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Comic Review: The Star Wars #1
Mel16   |  

The Star Wars #1The Star Wars #1
Written by J.W. Rinzler
Illustrated by Mike Mayhew
Adapted from an Original Rough-Draft Screenplay by George Lucas
Colored by Rain Beredo
Lettered by Michael Heisler
Cover by Nick Runge
Dark Horse Comics
Release Date: September 4, 2013
Cover Price: $3.99

At first glance, the “The” in The Star Wars #1 looks like an unfortunate typo. After all, everyone knows (or should know) that the George Lucas-created Star Wars franchise doesn’t and never has carried an article before the title. It’s simply Star Wars. The “the” in this comic book series, however, isn’t a typo or mistake. It’s intentional. It’s the new eight-issue mini-series produced by Dark Horse Comics based on, as the cover proudly proclaims, Lucas’ “Original Rough-Draft Screenplay” for Star Wars (“Longer ago, in a galaxy even further away…” per the cover copy), as in the first screenplay Lucas produced on the long road (three years) between the release of American Graffiti in 1974 and the release of Star Wars three years later.

Since then, the Star Wars universe has expanded exponentially into every visual medium imaginable (e.g., TV, books, comic books, video games), feeding the near-religious devotion from several generations of fans. Star Wars made the jump into comic books long ago, beginning with the first licensed adaptation by Marvel Comics back in the late ‘70s, but quickly expanding into a long-running series of interrelated comic books set in the Star Wars universe. For readers of Star Wars comics, the jump to reading The Star Wars will be a short one, especially considering that J.W. Rinzler, the writer/editor responsible for the comprehensive “Making of…” series (original trilogy only), stepped in with Lucas’ approval to adapt the original screenplay.

Unfortunately, that decision might turn out to have an ill-advised one. Whether Rinzler was constrained by the need (or demand) to stick closely to Lucas’ original draft or whether his comic book inexperience played too important a role, the first issue of The Star Wars disappoints on practically every level. Not that the first issue doesn’t start off promisingly; it does, introducing a middle-aged Jedi Knight, Kane Starkiller, and his two sons, Annikin, a sullen teen, and Deak, an overeager preteen. Sadly, Deak doesn’t make it past the first scene, a confrontation between the Starkiller family and a masked Sith warrior (with laserswords instead of lightsabers in case you’re keeping track), a grim indication that the Starkiller family isn’t immune to loss. Additional details delivered by verbiage-heavy dialogue fill in the seemingly dire predicament for the Jedi Rebellion and the still-as-yet unnamed Emperor’s political machinations to isolate the Rebellion before sending in the Galactic Empire’s forces to complete the task.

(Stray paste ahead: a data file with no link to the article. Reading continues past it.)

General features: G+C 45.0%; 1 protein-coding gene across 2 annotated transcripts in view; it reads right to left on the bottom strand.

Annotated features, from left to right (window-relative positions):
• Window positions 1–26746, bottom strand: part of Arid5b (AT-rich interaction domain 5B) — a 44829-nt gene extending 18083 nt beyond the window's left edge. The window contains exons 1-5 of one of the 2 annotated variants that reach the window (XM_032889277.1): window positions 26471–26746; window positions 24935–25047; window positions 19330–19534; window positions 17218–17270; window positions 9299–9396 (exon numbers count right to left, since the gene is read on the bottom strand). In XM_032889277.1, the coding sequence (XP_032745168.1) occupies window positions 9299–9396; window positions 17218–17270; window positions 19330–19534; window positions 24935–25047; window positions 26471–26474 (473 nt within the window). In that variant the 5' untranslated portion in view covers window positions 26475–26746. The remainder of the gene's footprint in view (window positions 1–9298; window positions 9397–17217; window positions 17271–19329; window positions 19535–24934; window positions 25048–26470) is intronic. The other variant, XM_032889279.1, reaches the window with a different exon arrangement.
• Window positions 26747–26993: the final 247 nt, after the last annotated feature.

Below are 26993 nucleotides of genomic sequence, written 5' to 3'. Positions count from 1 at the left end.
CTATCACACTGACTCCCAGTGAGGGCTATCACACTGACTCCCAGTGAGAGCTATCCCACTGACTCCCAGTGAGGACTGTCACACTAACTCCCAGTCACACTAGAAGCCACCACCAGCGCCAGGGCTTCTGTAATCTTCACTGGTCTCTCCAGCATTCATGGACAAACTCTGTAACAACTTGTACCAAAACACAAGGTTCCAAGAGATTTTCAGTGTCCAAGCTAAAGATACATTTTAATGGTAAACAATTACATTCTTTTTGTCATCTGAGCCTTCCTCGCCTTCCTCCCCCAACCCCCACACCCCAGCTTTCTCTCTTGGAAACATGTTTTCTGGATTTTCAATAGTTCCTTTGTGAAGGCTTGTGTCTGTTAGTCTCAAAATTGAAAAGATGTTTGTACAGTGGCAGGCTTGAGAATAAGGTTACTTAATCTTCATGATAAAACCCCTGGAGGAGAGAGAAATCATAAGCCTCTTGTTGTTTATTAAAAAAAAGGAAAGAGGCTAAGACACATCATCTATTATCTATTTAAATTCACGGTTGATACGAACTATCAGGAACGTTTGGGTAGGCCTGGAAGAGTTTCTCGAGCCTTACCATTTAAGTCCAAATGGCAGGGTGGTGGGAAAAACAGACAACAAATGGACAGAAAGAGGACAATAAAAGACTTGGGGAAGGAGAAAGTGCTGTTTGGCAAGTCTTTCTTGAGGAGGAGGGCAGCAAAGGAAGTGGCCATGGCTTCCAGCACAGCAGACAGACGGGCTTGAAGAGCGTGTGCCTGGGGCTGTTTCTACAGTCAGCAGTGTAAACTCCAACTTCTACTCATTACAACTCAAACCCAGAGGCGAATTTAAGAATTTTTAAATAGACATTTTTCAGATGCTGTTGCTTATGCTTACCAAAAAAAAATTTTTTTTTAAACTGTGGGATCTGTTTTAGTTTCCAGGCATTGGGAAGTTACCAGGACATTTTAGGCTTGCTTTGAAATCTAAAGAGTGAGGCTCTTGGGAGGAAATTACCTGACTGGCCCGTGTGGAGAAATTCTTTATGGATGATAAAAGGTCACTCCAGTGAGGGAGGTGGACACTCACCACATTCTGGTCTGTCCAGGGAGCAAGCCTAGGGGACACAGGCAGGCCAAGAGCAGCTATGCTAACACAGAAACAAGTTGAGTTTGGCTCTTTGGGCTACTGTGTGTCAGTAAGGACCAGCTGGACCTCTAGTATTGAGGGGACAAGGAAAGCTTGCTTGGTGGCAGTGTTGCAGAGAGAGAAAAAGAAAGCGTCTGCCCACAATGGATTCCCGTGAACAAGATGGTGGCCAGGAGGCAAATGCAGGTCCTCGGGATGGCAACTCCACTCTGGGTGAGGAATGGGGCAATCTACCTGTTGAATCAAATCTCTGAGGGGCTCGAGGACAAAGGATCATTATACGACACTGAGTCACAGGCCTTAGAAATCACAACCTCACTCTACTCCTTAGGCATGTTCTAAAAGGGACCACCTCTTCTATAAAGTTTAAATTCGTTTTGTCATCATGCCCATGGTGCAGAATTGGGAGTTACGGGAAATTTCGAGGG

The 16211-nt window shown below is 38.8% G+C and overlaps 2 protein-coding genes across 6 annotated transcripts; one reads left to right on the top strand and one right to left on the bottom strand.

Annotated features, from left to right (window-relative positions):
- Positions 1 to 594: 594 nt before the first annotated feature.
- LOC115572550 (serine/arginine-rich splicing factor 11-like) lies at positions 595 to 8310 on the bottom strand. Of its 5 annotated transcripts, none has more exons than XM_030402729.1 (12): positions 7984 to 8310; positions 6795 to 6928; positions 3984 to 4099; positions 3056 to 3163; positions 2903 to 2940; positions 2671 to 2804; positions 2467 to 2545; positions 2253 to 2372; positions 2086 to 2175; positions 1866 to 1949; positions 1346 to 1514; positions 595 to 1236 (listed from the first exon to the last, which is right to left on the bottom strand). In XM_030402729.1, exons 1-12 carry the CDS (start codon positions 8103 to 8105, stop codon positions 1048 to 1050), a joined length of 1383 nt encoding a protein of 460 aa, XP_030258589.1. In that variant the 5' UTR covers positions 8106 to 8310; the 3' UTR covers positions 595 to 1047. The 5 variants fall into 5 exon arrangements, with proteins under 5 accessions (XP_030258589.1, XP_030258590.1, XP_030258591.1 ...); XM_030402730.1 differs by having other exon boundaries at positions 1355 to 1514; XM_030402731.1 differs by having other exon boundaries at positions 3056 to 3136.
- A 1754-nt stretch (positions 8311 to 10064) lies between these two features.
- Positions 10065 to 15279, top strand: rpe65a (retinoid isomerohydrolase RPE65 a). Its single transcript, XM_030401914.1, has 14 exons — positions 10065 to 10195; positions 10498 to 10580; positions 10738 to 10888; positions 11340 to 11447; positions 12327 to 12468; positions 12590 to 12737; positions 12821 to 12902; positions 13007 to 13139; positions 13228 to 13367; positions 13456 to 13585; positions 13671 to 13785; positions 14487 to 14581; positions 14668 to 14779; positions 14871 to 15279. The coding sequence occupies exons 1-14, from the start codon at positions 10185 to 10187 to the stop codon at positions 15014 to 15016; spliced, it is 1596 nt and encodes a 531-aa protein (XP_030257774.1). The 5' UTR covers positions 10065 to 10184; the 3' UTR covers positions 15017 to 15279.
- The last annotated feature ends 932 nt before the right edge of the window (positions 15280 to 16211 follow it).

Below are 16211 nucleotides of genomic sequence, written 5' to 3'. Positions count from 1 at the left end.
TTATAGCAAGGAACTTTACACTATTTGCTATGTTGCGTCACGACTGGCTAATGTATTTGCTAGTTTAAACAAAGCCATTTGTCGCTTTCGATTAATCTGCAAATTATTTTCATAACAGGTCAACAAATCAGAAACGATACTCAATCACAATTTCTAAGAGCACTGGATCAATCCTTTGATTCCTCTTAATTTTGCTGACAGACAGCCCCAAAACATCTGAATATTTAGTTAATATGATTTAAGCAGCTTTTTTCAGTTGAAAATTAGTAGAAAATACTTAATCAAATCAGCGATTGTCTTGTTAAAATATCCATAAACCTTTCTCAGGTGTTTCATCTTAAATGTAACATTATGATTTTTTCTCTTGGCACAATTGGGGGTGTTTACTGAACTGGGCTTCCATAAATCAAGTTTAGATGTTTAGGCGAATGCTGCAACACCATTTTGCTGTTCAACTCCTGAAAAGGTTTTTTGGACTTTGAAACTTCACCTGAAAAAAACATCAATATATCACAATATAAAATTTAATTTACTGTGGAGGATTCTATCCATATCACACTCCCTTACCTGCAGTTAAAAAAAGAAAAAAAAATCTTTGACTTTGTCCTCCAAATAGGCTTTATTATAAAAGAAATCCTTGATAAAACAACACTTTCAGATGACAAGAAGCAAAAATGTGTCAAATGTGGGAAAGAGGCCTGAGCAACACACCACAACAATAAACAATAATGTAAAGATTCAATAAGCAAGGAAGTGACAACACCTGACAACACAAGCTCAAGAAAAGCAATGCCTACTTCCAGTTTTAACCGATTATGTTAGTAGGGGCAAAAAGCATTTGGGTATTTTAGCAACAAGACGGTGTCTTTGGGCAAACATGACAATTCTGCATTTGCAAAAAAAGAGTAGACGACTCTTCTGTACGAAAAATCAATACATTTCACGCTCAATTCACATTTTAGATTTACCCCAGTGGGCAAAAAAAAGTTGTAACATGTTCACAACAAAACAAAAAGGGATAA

Eventually, Kane arrives at the rebel stronghold with Annikin, but he’s not there to fight or at least not primarily. He’s there to pass off Annikin’s Jedi training to one Luke Skywalker, depicted here as Kane’s old friend and contemporary (i.e., Obi-Wan Kenobi). Princess Leia – somewhat close the character moviegoers have known and loved for thirty-six years – also gets a brief introduction (she’s set to go off to university, a far cry from the diplomat and secret rebel leader of the original trilogy) while her father sits in counsel with his advisors discussing the way forward, if any, against the Galactic Empire. A member of the Emperor’s inner circle, General Vader, makes an appearance too, but it’s nowhere near as dramatic or memorable as his Star Wars entrance. Although he’s just as eager to crush the rebellion as Star Wars fans remember, he’s not wearing a breathing mask in this iteration (at least not yet).

Not surprisingly, the first issue ends on a cliffhanger, promising to deliver more action and less exposition, but based on the awkward, unwieldy set-up of the first issue, it’s hard, if not impossible, to care about the individual or collective fates of the characters. Thankfully, Mike Mayhew’s art makes up for many – but definitely not all – of the first issue’s clumsy approach to storytelling. Taking his cue from the original trilogy and the concept art thereof, Mayhew’s character and ship designs are real standouts. They add to the sense that readers are in a familiar, yet distinctly different, universe; one that, based on the art alone, is one worth visiting repeatedly. Hopefully, the second issue will improve on the first. If there’s anything Star Wars fan know, it’s hope (cf., the prequel trilogy).


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